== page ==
Puzzle pieces lie strewn across a dusty table in the suburbs of Perth. They form an incomplete geography: crude continents assembled from matching pieces surrounded by isolate islands, shards without a partner. The camera lingers on this puzzle; we know it will never be completed. There are mere hours til the immolating shockwave of an asteroid collision will consume this house, and every other trace of human life. These are the final hours, scattered amongst the inchoate fragments of our lives, pieces that will never form a coherent whole.
What resonates about These Final Hours is the totality of its pre-apocalyptic conceit. This is no piecemeal armageddon, with survivors left to pick up the crumbling remains of a civilisation; this is oblivion. There is an intimidating emotional intensity to the prospect of such absolute devastation: we understand that we may never complete the jigsaw puzzle that is our lives – whether we have six hours left or six decades – but we hope to leave something to our friends, our family. What is life when there’s no life beyond it?
This is the question posed by Australian director Zac Hilditch in his new film. He presents a range of responses to the prospect of certain annihilation. There’s anarchy, as individuals indulge forbidden impulses, whether that’s simply getting munted at a no-holds-barred house party or darker tendencies like murder or rape. There’s resignation: suicide is a common motif without the film, as desperate families choose to embrace the inevitability of death on their own terms. There’s selfishness, as again and again characters respond to others’ revelations by complaining that they didn’t want to know.
There’s hope for humanity here as well, as our protagonist James (Nathan Phillips) finds his quest to “get fucked up” derailed when he rescues a young girl named Rose (Angourie Rice) from her captors. The film adopts the skeletal framework of a thriller – posing machete-wielding and pill-popping threats – as James and Rose search for some sort of meaningful purpose in their final hours, but is ultimately more interested in presenting a Christianity-tinged argument that there is life beyond life (these themes are largely subtextual, but they’re hard to ignore once noticed, from the crucifixes that Rose and James wear – as a necklace and tattoo, respectively – to dialogue choices towards the back half, but an extensive analysis would stray into spoilers, so I’ll leave it there).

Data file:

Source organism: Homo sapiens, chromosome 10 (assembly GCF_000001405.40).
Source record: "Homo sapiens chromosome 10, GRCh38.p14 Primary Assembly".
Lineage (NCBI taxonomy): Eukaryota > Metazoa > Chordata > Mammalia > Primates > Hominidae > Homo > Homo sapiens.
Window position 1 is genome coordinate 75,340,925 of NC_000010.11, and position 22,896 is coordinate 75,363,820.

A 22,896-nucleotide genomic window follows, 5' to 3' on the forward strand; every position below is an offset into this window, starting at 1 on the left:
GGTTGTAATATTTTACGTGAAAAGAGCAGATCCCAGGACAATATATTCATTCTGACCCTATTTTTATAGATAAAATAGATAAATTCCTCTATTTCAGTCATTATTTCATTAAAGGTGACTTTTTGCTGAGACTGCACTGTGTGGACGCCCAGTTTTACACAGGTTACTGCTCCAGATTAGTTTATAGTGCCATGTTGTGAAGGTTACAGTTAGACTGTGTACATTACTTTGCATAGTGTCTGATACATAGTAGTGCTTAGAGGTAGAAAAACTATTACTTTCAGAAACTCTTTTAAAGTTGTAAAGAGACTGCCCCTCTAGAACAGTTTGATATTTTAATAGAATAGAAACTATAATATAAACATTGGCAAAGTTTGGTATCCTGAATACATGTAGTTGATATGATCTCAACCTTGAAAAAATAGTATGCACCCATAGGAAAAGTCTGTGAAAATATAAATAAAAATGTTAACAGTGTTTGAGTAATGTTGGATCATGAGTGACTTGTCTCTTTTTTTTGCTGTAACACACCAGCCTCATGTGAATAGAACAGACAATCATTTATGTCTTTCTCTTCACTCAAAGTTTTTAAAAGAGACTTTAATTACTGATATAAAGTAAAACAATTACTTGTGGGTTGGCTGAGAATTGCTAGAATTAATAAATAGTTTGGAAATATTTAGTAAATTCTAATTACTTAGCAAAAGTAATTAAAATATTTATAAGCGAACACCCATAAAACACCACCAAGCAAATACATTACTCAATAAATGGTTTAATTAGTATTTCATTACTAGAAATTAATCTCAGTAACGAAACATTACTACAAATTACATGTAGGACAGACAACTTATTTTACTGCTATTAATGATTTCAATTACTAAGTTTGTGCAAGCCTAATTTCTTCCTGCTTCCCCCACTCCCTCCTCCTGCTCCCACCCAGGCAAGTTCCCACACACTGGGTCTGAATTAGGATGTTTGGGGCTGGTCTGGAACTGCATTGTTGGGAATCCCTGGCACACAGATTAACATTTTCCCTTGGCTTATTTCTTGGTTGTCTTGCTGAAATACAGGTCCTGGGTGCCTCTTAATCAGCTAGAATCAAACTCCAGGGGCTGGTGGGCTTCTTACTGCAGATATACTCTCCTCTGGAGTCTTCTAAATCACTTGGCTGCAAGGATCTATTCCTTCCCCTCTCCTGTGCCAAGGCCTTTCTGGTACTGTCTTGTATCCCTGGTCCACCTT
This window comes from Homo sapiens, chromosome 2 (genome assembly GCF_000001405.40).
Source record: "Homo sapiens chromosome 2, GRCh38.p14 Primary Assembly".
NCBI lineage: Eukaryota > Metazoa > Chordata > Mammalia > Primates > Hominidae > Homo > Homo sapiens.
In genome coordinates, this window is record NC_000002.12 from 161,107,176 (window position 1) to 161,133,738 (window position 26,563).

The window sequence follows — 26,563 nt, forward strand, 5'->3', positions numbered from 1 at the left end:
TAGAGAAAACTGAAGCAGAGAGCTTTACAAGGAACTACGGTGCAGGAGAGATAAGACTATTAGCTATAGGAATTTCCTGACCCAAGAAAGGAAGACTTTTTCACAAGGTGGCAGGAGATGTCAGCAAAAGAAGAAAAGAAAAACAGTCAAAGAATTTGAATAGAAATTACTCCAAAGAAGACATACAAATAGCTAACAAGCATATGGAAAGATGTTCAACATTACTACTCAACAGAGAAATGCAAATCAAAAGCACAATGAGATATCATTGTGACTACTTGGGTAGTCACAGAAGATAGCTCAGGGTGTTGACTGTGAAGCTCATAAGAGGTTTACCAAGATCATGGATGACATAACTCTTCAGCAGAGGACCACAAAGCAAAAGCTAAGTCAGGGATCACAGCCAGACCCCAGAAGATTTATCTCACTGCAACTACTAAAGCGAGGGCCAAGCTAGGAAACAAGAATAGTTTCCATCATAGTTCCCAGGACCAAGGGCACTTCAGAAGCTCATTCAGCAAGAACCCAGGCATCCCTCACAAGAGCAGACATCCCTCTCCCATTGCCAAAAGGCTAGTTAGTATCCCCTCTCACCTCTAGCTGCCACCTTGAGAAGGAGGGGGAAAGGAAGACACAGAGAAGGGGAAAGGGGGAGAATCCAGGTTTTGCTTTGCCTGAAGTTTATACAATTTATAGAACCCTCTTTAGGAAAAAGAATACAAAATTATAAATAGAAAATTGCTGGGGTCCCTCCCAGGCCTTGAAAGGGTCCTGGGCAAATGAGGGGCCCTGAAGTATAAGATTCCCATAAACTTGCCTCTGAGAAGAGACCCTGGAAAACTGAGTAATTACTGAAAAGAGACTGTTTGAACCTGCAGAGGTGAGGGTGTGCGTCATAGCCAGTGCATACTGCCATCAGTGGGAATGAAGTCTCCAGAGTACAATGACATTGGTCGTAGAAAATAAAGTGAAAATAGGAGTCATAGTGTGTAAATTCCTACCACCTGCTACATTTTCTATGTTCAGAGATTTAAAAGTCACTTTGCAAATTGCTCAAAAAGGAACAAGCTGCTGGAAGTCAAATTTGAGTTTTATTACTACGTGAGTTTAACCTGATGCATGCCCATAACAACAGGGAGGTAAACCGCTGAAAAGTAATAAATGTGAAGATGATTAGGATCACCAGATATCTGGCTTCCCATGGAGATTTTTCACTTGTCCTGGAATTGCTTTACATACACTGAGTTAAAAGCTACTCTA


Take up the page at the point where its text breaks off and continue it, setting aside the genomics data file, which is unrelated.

The magnitude of These Final Hours’ concept and its aforementioned emotional intensity maintain audience interest throughout, but viewed objectively it’s an imperfect film. Formally Hilditch alternates between tight shaky cam over his character’s shoulders and static shots contemplating deserted Perth streets, all stained by the heat of an oppressive yellow sun. This is generally effective, but compromised by lacklustre editing: an early chase scene clumsily tries – and fails – to use erratic editing and hardcore music to creat excitement, but the big disappointment is the central party scene.
There’s everything you’d expect at the party – drugs, alcohol, countless bare breasts – but it’s shot with a music video-esque staccato that’s ill-suited to the scene, suggesting a subjective stimulant-fuelled delirium while James is at his most reflective. I wouldn’t be surprised if the editing is simply to disguise poor coverage, but the scene desperately called out for a shot to be held for longer than a couple seconds to convey the bacchanalian scale of things. Still, credit where credit is due – the final ten minutes of the film are powerfully composed, and largely forgives these bouts of ungainly editing.
Phillips is commendable in the lead role; physically he’s perfect for the role, his sharp muscularity suiting his brusque masculinity, gradually softened by his experience with Rose. He manages to communicate a lot with little dialogue; given his notable film roles to date are Wolf Creek and Snakes on a Plane, I was pleasantly surprised. Pre-teenager Rice does solid work, but isn’t so much given a character to play as a symbol (for someone abducted by rapists, she’s remarkable blasé about the experience). Sarah Snook is impressively creepy in a small role, while Kathryn Beck unleashes some cringeworthy overacting as James’ fanatical girlfriend.
For most audience members, though, I doubt the questions that linger after These Final Hours will revolve around editing or a misjudged performance. This is the kind of film that invites you to consider the puzzle pieces that make up your life and reflect upon how they should fit together. I’m not sure if there are any answers here, but the questions These Final Hours asks are worth contemplating.